Presentation is loading. Please wait.

Presentation is loading. Please wait.

The Challenges of Psychology to Religious Belief Is it all in the mind?

Similar presentations

Presentation on theme: "The Challenges of Psychology to Religious Belief Is it all in the mind?"— Presentation transcript:

1 The Challenges of Psychology to Religious Belief Is it all in the mind?

2 Introduction  Most arguments for God’s existence assume that God is an objective reality  Psychologist argue that God is nothing more than a construct of the mind  Similarly Sociologists argue that God is a construct of society

3 Freud  Believed religion to be an illusion Based on wish fulfilment  Believed that given particular circumstances The human mind creates beliefs and images to satisfy our most basic longings and desires brought on by: a. Inner psychological conflict b. Stress stemming from the structure of society c. Fear of the dangers of the natural world

4 Inner psychological conflict  Freud claimed Religion is a form of neurotic illness It stems from the unconscious mind It results from incompletely repressed traumatic memories The trauma is usually sexual in nature Therefore religion is an illusion resulting from sexual difficulties

5 Inner psychological conflict  Freud worked with patients suffering from hysteria  Used hypnosis and studied dreams  Saw similarities between obsession of the hysterical and obsession of the religious  Concluded that religion must be a form of neurotic behaviour caused by trauma  Invariably sexual in nature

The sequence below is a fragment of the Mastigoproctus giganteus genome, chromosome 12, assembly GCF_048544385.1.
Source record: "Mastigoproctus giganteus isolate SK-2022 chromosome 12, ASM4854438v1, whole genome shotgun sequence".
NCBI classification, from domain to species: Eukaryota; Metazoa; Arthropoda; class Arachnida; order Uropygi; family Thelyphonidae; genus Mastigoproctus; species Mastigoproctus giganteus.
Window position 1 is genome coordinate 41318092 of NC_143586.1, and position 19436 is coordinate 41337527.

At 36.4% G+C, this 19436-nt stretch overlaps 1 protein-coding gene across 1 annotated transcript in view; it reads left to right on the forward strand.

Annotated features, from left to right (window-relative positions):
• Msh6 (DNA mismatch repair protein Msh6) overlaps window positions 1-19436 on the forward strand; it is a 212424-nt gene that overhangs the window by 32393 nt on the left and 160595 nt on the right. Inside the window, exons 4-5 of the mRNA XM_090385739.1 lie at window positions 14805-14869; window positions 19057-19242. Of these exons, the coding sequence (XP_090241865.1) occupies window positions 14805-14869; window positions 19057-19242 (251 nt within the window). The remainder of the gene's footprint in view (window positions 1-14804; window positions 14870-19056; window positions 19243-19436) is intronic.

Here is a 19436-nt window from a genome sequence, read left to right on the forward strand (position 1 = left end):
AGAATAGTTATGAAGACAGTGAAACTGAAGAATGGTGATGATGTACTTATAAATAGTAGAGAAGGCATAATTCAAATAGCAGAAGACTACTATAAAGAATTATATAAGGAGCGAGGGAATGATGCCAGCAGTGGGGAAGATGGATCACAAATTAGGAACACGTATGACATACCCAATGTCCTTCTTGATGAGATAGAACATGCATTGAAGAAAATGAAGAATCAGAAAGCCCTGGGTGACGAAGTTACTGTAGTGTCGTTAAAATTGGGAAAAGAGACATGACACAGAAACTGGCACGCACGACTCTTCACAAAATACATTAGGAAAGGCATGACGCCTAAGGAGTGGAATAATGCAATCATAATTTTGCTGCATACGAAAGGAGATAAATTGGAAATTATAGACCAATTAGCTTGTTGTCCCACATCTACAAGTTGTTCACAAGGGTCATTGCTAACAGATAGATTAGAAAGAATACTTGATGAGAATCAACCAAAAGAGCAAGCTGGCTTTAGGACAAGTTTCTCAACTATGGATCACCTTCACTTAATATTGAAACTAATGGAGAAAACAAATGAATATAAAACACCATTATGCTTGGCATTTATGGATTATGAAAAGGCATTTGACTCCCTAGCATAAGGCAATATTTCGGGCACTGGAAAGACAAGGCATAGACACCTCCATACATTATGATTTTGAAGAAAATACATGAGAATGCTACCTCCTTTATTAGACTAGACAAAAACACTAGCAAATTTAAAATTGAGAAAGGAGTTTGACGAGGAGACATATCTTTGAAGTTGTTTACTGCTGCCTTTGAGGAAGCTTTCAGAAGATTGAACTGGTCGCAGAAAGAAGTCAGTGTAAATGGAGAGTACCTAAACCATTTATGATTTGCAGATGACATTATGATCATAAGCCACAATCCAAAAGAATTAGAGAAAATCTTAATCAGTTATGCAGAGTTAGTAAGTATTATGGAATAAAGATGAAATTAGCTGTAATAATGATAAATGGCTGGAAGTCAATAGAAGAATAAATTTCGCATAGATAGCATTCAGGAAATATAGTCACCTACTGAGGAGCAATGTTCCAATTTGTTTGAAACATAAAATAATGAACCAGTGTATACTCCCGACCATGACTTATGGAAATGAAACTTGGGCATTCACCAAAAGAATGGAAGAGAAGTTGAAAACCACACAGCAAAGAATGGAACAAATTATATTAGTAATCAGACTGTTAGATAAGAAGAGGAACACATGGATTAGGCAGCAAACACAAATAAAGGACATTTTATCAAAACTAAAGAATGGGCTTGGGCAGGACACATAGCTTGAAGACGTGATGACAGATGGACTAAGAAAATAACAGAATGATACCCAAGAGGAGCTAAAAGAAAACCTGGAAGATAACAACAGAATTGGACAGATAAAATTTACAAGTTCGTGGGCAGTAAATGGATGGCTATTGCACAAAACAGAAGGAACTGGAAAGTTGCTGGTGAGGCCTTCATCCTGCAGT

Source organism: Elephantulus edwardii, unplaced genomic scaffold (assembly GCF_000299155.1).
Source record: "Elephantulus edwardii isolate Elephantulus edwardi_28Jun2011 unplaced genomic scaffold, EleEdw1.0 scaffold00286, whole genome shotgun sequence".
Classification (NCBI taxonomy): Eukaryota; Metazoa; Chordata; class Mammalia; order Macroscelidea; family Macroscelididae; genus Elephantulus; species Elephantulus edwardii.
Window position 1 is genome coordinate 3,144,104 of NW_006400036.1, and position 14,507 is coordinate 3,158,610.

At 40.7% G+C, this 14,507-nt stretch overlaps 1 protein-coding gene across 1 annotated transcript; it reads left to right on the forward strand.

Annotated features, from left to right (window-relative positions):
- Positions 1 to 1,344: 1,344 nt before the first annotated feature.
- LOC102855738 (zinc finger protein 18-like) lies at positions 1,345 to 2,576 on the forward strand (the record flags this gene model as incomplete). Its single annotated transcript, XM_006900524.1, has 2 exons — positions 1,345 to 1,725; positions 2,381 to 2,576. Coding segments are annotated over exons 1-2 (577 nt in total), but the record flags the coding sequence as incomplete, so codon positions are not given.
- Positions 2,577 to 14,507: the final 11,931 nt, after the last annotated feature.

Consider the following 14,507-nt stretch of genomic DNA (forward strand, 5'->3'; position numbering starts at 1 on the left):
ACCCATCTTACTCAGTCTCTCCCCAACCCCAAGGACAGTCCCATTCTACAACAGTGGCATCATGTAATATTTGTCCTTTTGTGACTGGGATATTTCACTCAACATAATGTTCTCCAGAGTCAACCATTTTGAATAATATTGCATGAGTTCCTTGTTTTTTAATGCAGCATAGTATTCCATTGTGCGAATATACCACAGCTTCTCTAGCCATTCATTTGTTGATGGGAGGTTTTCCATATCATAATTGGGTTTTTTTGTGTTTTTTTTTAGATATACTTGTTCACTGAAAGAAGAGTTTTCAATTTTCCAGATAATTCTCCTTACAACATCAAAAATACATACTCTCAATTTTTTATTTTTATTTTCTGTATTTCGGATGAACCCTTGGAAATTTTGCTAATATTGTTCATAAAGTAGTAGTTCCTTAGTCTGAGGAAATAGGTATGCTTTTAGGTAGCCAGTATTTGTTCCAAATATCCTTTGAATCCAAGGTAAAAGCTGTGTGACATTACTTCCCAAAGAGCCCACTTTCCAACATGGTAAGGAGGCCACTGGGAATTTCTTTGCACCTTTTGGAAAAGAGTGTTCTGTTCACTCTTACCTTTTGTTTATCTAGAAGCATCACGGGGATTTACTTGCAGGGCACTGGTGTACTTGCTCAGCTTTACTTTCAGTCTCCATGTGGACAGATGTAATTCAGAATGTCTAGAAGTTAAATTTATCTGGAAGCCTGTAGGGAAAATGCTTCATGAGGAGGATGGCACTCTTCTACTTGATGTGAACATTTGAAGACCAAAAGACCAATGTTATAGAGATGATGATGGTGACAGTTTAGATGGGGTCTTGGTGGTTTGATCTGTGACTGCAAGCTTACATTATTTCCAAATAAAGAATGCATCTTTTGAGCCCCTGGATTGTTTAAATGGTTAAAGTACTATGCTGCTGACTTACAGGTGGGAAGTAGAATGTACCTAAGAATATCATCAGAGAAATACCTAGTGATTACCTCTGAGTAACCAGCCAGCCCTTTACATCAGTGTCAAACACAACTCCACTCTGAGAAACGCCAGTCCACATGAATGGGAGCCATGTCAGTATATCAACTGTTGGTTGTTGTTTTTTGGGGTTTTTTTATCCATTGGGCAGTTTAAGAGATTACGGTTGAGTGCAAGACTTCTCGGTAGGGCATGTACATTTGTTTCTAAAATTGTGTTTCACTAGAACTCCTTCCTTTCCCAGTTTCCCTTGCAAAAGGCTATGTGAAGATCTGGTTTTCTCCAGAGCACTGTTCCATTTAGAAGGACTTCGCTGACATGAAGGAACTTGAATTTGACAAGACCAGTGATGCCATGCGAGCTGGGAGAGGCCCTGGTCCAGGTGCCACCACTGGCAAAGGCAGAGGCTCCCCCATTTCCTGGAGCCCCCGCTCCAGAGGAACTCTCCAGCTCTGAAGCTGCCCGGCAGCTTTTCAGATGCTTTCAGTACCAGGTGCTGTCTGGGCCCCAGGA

6 Inner psychological conflict  Libido = body’s most basic urge  Therefore this is most probable cause of psychological problems  Oedipus (pro. edipus) complex The desire to possess the mother and the ambivalence towards the father Suckling child has sole attention of mother As libido is transferred to sexual organ there is a rival in form of father

7 Inner psychological conflict  For Freud to be right Oedipus Complex must be a universal sexual trauma Buried trauma must be able to reappear in form of religion  Oedipus Complex Used work of C Darwin to show social unit as primal horde Hordes = groups of people with a dominant male who has total authority and claim on all females  There is ambivalence towards this male – hatred and veneration Hordes resent the dominant male and eventually kill him Therefore Oedipus Complex affected all society historically

8 Inner psychological conflict  Oedipus complex ultimately resulted in guilt  Freud believed we transferred that guilt into objects  First stage through animism We create idols or totems – that is investing stones trees ort animals with spirits Our guilt is transfer to that object Through prayer and sacrifice the idol is able to make amends Whilst the totem is venerated, once a year the animal is killed showing the continual ambivalence

9 Inner psychological conflict  Second stage through religion Totem becomes unsatisfactory as veneration grows Father figure becomes divine In Christianity we see:  Worship of God the father  Ceremonial killing and eating through communion (Note: Catholics believe that the bread actually becomes the body of Christ and the wine actually becomes the blood of Christ, non-Catholics tend to see the bread and wine as symbols)